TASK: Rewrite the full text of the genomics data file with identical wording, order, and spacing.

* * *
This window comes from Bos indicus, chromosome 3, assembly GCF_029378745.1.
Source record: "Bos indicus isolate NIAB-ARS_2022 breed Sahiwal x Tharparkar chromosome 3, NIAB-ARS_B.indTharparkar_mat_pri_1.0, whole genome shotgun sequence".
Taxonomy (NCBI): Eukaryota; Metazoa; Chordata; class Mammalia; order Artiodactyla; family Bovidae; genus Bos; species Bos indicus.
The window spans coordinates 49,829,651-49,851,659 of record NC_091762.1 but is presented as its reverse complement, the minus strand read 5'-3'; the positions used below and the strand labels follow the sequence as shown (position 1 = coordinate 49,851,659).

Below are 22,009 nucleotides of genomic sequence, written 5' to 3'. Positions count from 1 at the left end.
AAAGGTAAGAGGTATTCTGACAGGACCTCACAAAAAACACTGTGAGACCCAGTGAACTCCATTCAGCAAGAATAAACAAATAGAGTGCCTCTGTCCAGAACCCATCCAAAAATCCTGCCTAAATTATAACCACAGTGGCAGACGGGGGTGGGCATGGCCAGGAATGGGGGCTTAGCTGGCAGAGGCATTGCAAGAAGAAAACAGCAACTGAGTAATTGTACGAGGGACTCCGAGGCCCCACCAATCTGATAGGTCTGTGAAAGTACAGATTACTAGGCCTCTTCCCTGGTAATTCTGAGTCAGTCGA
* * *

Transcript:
This window comes from Bos indicus, chromosome 3, assembly GCF_029378745.1.
Source record: "Bos indicus isolate NIAB-ARS_2022 breed Sahiwal x Tharparkar chromosome 3, NIAB-ARS_B.indTharparkar_mat_pri_1.0, whole genome shotgun sequence".
Taxonomy (NCBI): Eukaryota; Metazoa; Chordata; class Mammalia; order Artiodactyla; family Bovidae; genus Bos; species Bos indicus.
The window spans coordinates 49,829,651-49,851,659 of record NC_091762.1 but is presented as its reverse complement, the minus strand read 5'-3'; the positions used below and the strand labels follow the sequence as shown (position 1 = coordinate 49,851,659).

Below are 22,009 nucleotides of genomic sequence, written 5' to 3'. Positions count from 1 at the left end.
AAAGGTAAGAGGTATTCTGACAGGACCTCACAAAAAACACTGTGAGACCCAGTGAACTCCATTCAGCAAGAATAAACAAATAGAGTGCCTCTGTCCAGAACCCATCCAAAAATCCTGCCTAAATTATAACCACAGTGGCAGACGGGGGTGGGCATGGCCAGGAATGGGGGCTTAGCTGGCAGAGGCATTGCAAGAAGAAAACAGCAACTGAGTAATTGTACGAGGGACTCCGAGGCCCCACCAATCTGATAGGTCTGTGAAAGTACAGATTACTAGGCCTCTTCCCTGGTAATTCTGAGTCAGTCGA